What Is a CRA Home Loan?

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The Community Reinvestment Act was passed in 1977. The CRA requires banks to lend in low- to moderate-income neighborhoods.

History

The CRA was passed to provide financial services to underserved populations. According to the National Community Reinvestment Corp., since 1977 the CRA has resulted in $4.5 trillion in mortgages and other investments for minority and poor neighborhoods.

Qualifications

To qualify for a CRA home loan, you must be considered a low- to moderate-income family. The Federal Reserve Bank of Dallas defines low to moderate income as being less than 80 percent of the area's median income.

Participation

Many banks have developed their own community loan programs to comply with the CRA; HSBC Bank USA, for example, helps low-income borrowers buy, refinance or fix up a home. You do not have to be first-time homeowner to qualify.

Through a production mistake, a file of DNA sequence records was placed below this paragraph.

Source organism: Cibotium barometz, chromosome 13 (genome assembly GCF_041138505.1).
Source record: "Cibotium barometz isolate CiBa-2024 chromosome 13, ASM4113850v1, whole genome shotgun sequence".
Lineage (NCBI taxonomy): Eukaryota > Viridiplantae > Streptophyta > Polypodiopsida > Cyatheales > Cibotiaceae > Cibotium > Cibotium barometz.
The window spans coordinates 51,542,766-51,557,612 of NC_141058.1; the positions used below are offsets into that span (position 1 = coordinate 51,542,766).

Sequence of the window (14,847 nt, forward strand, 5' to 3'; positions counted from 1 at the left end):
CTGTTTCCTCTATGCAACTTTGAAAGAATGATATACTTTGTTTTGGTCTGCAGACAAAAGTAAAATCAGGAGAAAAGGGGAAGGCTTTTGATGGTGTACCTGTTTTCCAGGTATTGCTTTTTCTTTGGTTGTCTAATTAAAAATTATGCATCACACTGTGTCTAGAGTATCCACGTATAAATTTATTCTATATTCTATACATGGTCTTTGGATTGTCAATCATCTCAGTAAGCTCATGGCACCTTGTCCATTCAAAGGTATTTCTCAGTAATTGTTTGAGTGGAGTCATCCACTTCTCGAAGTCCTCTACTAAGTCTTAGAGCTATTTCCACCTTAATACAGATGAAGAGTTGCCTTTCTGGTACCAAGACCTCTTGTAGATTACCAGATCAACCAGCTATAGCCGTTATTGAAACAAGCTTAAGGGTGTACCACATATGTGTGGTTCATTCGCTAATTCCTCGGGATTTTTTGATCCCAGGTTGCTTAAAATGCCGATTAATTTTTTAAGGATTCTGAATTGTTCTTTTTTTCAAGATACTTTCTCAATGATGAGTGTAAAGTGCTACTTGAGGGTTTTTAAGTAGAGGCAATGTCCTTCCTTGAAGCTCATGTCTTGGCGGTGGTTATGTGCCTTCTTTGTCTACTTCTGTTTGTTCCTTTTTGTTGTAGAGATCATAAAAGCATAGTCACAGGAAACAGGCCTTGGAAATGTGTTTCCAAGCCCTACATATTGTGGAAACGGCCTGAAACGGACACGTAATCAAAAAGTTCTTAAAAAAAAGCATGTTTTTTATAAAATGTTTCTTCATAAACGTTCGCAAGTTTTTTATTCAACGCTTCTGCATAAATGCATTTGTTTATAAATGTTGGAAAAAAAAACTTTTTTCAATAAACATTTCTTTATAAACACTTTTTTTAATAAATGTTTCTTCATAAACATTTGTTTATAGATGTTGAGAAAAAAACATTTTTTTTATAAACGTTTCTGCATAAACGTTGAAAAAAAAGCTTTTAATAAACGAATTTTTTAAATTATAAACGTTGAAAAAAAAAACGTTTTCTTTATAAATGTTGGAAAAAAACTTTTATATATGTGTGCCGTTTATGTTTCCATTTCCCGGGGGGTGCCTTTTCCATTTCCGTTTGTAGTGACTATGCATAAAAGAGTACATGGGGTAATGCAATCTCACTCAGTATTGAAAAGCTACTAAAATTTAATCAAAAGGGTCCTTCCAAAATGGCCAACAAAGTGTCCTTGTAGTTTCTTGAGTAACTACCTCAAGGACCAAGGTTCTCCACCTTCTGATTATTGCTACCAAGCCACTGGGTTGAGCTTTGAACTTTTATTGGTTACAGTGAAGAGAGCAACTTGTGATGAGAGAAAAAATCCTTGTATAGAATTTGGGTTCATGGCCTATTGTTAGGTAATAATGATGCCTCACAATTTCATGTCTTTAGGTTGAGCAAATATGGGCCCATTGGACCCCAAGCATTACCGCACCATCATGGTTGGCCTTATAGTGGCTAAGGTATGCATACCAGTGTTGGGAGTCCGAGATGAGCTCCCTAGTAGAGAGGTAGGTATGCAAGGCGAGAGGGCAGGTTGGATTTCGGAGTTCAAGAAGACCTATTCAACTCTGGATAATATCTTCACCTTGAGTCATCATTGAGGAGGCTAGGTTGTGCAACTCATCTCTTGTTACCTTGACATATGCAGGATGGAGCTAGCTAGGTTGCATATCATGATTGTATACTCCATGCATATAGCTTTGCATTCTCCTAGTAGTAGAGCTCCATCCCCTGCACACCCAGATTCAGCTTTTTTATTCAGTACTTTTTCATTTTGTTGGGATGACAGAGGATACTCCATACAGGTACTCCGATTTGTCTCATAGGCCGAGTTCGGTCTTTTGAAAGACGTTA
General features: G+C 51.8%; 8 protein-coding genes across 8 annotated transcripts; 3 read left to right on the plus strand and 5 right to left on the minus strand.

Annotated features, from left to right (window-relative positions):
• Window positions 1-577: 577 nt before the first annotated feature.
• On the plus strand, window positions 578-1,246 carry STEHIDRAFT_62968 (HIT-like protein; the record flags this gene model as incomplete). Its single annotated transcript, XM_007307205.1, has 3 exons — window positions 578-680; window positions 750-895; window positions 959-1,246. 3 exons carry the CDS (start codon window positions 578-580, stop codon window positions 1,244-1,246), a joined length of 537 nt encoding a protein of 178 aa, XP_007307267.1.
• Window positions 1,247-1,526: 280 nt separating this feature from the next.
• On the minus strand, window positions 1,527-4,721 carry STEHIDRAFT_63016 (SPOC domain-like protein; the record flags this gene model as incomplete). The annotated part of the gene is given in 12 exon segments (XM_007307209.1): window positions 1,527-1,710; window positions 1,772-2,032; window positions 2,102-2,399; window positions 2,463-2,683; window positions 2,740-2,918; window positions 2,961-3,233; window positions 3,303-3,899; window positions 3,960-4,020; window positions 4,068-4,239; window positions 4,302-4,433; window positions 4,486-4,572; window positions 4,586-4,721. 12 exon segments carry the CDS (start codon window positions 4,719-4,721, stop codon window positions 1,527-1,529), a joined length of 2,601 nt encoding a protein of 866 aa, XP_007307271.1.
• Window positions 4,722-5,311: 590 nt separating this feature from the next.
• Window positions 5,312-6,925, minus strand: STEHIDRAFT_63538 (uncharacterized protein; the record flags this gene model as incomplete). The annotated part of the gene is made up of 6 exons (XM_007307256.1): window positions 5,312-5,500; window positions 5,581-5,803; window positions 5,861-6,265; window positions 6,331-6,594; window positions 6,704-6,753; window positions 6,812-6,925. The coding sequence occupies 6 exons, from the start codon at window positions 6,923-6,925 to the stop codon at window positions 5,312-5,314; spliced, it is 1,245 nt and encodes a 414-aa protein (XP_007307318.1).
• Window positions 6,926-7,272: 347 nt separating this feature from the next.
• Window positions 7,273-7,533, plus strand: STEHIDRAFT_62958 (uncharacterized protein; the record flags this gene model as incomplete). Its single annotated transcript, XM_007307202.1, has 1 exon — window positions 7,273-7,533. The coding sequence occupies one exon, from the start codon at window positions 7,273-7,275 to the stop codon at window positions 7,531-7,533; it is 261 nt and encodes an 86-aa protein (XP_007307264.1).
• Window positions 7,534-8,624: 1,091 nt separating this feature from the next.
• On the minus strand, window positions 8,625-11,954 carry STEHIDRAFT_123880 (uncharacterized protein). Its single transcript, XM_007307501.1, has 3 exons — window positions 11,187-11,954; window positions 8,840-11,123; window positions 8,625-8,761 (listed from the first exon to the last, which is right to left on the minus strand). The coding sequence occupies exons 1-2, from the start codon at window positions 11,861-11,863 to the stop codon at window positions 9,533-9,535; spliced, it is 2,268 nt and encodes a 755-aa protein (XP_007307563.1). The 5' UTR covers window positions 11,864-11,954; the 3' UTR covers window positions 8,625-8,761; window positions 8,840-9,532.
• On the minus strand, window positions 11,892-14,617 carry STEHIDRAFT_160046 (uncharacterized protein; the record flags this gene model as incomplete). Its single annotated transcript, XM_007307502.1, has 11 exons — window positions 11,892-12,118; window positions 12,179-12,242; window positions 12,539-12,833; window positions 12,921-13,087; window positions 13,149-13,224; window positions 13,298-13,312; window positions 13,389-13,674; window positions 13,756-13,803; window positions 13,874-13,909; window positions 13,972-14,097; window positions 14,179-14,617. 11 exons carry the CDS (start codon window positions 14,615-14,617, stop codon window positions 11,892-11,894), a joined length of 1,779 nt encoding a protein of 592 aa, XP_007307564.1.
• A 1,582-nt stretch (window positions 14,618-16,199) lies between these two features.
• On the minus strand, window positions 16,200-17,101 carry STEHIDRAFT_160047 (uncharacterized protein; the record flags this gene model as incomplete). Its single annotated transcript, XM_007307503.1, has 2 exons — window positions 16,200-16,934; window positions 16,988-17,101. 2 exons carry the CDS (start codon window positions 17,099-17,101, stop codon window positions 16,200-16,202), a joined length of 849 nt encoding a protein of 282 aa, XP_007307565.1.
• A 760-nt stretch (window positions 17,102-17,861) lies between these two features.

Process

Banks must participate in CRA, so if you are looking for a home loan, ask your loan officer if you qualify. By law, the loan officer must take your application for a loan and give you certain disclosures pertaining to your rights as a borrower.

Regulation

All lenders must publicly display CRA information and provide institutional participation information to the public. Lenders are regulated for CRA compliance by federal government agencies such as the Office of the Comptroller and the Federal Reserve.

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